Extended range electric vehicles (EREVs) are a potential solution for fossil fuel usage mitigation and on-road emissions reduction. The use of EREVs can be shown to yield significant fuel economy improvements when proper energy management strategies (EMSs) are employed. However, many in-use EREVs achieve only moderate fuel reduction compared to conventional vehicles due to the fact that their EMS is far from optimal. This paper focuses on in-use rule-based EMSs to improve the fuel efficiency of EREV last-mile delivery vehicles equipped with two-way Vehicle-to-Could (V2C) connectivity. The method uses previous vehicle data collected on actual delivery routes and machine learning methods to improve the fuel economy of future routes. The paper first introduces the main challenges of the project, such as inherent uncertainty in human driver behavior and in the roadway environment. Then, the framework of our practical physics-model guided data-driven approach is introduced. For vehicles with small amounts of prior data, a Bayesian method is used to adjust a control parameter in the EMS offline for each vehicle with introduced prior information derived from large numbers of trips from other vehicles in the fleet. For vehicles with many delivery trips, a reinforcement learning algorithm is used to optimize the parameter in real-time without requiring future information of the trip. Although our data-driven framework cannot achieve a globally optimal solution with respect to the fuel efficiency, it provides a systematic and immediate solution for in-use EREVs used for package delivery with a very low computation cost and no change of vehicle hardware. Also, this framework is ready to be extended for further fuel economy improvements if more information is available from advanced transportation infrastructures like Vehicle-to-Vehicle (V2V) and Vehicle-to-Infrastructure (V2I) connectivity.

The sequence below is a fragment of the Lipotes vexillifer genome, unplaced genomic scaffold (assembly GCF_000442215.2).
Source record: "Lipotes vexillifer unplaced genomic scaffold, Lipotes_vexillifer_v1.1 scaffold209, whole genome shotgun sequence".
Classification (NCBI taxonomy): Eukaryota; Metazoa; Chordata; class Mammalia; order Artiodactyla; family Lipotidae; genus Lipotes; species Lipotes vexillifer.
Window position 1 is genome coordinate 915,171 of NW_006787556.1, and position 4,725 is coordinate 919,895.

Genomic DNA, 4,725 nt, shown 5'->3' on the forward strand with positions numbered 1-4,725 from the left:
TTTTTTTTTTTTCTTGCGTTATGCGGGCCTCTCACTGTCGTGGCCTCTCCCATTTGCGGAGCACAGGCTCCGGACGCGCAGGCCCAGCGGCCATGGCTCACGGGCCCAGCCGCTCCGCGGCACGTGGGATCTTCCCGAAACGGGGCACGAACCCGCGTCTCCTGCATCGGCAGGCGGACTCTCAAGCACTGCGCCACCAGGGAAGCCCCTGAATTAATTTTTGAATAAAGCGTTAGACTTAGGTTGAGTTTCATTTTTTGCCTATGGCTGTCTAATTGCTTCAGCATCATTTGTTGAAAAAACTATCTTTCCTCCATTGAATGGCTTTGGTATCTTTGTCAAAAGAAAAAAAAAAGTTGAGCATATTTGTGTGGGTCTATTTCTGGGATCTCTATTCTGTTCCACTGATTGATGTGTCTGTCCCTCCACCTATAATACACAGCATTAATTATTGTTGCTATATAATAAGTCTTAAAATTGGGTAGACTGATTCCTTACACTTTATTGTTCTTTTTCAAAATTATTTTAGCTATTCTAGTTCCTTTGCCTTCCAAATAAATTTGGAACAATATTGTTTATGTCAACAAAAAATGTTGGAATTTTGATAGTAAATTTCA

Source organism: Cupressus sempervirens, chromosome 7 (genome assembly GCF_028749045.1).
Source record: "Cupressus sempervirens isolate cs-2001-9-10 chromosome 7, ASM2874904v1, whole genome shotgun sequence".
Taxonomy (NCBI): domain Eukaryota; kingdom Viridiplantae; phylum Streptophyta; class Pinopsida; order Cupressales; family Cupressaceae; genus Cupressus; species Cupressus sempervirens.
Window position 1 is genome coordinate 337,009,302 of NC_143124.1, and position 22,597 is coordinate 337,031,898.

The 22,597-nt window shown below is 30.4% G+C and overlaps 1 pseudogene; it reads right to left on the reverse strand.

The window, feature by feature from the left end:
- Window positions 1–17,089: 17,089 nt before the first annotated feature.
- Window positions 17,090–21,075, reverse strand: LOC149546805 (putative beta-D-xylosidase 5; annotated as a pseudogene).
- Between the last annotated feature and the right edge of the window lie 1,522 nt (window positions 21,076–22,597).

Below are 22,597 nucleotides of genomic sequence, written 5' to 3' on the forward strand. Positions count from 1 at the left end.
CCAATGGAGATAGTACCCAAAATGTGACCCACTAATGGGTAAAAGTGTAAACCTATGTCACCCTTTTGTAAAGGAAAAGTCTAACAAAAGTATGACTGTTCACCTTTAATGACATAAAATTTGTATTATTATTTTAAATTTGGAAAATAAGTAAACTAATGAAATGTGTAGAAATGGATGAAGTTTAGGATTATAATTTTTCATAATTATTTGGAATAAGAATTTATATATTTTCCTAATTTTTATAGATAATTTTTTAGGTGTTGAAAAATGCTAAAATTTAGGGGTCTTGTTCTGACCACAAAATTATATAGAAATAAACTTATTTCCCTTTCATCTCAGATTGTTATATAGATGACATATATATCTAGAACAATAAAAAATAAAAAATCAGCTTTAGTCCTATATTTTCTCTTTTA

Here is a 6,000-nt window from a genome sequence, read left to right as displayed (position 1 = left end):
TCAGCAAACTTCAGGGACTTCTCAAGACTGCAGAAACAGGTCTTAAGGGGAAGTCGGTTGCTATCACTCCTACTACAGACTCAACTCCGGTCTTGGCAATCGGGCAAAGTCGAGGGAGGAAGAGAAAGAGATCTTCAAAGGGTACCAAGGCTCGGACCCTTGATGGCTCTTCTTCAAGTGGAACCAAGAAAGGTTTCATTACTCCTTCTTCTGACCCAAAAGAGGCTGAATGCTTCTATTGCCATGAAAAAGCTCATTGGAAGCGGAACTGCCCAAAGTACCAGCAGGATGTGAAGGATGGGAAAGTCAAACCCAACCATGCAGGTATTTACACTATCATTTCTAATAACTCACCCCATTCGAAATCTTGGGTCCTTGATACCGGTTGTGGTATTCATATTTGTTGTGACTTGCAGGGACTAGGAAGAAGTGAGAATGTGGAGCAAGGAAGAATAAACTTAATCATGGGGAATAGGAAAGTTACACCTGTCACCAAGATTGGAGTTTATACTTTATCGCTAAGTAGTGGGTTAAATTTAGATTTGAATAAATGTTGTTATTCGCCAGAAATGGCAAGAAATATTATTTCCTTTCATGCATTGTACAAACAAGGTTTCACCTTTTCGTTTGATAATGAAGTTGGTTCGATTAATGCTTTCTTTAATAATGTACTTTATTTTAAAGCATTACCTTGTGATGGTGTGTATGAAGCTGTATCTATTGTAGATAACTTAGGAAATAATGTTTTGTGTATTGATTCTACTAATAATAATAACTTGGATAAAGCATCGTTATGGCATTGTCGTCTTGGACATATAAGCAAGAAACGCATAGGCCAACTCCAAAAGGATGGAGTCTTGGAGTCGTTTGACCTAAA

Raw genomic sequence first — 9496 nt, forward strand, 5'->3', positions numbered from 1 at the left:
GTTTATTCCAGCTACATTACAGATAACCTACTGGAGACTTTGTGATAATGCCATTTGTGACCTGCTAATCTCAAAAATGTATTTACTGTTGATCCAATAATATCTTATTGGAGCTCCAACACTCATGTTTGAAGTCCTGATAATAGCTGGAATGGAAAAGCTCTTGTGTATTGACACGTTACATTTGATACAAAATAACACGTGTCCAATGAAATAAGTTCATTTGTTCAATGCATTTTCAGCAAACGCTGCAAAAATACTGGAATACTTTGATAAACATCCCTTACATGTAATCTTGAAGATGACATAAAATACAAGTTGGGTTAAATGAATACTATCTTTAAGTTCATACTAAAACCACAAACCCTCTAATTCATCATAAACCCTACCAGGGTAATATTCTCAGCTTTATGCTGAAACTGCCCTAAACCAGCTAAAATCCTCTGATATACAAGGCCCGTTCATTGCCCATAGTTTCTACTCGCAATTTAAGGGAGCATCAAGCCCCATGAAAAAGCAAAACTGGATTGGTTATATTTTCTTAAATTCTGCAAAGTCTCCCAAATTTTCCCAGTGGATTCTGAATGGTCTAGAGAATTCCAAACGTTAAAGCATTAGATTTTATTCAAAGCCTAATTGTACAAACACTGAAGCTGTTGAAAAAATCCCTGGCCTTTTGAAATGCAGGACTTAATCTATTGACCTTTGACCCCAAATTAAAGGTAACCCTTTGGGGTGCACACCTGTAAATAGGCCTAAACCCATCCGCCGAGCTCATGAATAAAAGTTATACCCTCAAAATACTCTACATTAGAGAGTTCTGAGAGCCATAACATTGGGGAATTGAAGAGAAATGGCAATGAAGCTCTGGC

Bibliographical noteFunding Information:
The information, data, or work presented herein was funded in part by the Advanced Research Projects Agency-Energy (ARPA-E) U.S. Department of Energy, under Award Number DE-AR0000795. The views and opinions of authors expressed herein do not necessarily state or reflect those of the United States Government or any agency thereof.
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